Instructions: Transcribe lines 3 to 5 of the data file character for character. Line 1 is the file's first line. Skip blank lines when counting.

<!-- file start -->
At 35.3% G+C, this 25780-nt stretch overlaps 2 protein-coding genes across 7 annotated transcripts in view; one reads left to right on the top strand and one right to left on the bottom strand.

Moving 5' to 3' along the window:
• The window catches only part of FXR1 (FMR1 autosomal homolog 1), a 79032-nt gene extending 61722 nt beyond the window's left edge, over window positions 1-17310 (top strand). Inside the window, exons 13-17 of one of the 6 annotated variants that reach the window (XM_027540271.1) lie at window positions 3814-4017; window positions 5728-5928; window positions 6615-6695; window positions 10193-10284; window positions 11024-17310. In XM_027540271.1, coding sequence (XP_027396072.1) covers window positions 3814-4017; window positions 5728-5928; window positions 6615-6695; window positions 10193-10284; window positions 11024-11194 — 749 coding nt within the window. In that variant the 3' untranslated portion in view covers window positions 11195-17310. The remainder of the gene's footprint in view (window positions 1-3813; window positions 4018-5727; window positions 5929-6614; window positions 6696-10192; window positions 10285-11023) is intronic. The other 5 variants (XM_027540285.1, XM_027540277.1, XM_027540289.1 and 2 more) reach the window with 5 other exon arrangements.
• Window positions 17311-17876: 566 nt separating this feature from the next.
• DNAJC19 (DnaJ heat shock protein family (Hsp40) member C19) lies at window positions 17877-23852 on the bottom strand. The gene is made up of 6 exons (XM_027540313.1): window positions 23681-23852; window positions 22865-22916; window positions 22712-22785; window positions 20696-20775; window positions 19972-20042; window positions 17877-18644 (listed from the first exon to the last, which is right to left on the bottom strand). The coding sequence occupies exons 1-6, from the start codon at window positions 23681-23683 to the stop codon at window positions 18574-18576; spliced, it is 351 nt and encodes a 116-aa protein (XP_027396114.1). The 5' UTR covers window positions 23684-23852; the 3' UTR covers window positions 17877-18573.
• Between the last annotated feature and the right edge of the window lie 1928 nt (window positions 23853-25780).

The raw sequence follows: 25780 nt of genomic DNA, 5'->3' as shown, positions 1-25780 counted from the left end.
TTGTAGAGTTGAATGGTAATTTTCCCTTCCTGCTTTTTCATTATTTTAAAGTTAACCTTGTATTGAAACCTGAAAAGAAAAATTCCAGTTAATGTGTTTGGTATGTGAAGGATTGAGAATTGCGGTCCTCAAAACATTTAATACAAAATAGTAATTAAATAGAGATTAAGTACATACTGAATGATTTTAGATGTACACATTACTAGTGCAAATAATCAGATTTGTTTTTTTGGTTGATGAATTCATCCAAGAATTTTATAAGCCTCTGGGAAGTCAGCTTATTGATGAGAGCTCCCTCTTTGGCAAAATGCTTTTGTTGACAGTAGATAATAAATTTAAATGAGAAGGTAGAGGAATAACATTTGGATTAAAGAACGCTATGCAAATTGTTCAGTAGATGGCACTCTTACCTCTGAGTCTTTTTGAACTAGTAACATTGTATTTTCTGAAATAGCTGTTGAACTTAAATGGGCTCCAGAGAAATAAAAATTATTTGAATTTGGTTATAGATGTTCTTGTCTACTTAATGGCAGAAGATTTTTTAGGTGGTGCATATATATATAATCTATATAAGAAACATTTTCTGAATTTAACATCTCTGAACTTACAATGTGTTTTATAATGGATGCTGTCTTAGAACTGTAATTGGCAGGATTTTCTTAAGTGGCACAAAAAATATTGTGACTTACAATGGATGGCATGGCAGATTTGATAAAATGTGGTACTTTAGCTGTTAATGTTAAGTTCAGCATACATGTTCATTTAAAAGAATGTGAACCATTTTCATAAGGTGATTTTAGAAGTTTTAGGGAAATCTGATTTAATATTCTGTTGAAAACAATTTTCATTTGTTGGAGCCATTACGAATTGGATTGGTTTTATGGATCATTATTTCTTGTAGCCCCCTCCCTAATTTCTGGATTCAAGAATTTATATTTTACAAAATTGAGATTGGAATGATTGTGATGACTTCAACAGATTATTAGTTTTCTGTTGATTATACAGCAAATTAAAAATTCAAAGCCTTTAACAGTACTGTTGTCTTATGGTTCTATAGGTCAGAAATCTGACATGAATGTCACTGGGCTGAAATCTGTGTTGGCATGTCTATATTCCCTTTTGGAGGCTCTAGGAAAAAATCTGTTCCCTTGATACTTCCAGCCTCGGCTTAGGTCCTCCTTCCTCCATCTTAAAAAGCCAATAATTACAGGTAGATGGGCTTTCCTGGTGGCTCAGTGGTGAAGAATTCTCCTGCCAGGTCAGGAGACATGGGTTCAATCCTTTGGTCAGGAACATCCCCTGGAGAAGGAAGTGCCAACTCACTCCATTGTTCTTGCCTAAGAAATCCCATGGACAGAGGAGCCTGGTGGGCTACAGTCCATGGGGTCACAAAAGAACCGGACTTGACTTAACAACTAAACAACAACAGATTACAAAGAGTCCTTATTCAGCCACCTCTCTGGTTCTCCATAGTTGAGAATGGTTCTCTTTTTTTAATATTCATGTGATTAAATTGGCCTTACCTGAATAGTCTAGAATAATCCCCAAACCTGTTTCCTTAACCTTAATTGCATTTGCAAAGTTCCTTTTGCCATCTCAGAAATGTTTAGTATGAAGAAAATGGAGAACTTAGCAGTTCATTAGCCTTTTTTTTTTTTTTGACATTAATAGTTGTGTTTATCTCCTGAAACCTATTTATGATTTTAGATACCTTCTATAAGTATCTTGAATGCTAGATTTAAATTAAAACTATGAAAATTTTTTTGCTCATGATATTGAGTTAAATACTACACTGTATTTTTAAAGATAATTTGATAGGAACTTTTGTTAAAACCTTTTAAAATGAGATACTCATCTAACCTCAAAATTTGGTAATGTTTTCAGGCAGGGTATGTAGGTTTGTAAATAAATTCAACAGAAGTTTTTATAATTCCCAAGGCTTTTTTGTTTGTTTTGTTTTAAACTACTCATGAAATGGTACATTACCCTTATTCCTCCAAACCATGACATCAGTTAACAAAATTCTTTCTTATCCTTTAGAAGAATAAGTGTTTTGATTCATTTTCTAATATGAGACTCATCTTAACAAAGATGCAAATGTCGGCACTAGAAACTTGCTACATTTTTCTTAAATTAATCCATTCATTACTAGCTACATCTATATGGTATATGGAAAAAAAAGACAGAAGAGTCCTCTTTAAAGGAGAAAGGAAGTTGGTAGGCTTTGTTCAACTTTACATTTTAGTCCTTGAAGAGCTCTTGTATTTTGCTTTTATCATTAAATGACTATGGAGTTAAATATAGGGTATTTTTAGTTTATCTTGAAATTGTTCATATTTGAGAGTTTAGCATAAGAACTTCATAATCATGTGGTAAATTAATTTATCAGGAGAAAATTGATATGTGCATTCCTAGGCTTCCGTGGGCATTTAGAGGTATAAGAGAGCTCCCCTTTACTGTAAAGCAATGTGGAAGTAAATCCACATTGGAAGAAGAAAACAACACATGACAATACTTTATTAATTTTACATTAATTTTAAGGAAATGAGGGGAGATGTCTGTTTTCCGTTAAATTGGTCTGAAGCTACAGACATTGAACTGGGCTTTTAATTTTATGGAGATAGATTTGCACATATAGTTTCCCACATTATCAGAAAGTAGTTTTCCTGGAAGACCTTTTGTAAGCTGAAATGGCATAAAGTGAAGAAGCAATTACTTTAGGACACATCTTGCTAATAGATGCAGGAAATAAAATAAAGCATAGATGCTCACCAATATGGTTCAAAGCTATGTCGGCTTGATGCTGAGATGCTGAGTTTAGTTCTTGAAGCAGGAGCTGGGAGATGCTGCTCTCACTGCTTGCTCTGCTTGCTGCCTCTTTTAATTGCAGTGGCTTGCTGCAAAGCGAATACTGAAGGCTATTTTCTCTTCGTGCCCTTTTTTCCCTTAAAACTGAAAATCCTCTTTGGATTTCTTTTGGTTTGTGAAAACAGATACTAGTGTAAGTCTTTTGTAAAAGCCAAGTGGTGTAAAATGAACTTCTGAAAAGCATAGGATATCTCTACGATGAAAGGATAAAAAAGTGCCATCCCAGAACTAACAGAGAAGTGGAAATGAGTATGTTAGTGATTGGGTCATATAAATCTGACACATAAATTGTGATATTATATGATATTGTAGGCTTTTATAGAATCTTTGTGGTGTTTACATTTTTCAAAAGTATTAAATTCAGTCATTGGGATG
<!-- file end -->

• The window catches only part of FXR1 (FMR1 autosomal homolog 1), a 79032-nt gene extending 61722 nt beyond the window's left edge, over window positions 1-17310 (top strand). Inside the window, exons 13-17 of one of the 6 annotated variants that reach the window (XM_027540271.1) lie at window positions 3814-4017; window positions 5728-5928; window positions 6615-6695; window positions 10193-10284; window positions 11024-17310. In XM_027540271.1, coding sequence (XP_027396072.1) covers window positions 3814-4017; window positions 5728-5928; window positions 6615-6695; window positions 10193-10284; window positions 11024-11194 — 749 coding nt within the window. In that variant the 3' untranslated portion in view covers window positions 11195-17310. The remainder of the gene's footprint in view (window positions 1-3813; window positions 4018-5727; window positions 5929-6614; window positions 6696-10192; window positions 10285-11023) is intronic. The other 5 variants (XM_027540285.1, XM_027540277.1, XM_027540289.1 and 2 more) reach the window with 5 other exon arrangements.
• Window positions 17311-17876: 566 nt separating this feature from the next.
• DNAJC19 (DnaJ heat shock protein family (Hsp40) member C19) lies at window positions 17877-23852 on the bottom strand. The gene is made up of 6 exons (XM_027540313.1): window positions 23681-23852; window positions 22865-22916; window positions 22712-22785; window positions 20696-20775; window positions 19972-20042; window positions 17877-18644 (listed from the first exon to the last, which is right to left on the bottom strand). The coding sequence occupies exons 1-6, from the start codon at window positions 23681-23683 to the stop codon at window positions 18574-18576; spliced, it is 351 nt and encodes a 116-aa protein (XP_027396114.1). The 5' UTR covers window positions 23684-23852; the 3' UTR covers window positions 17877-18573.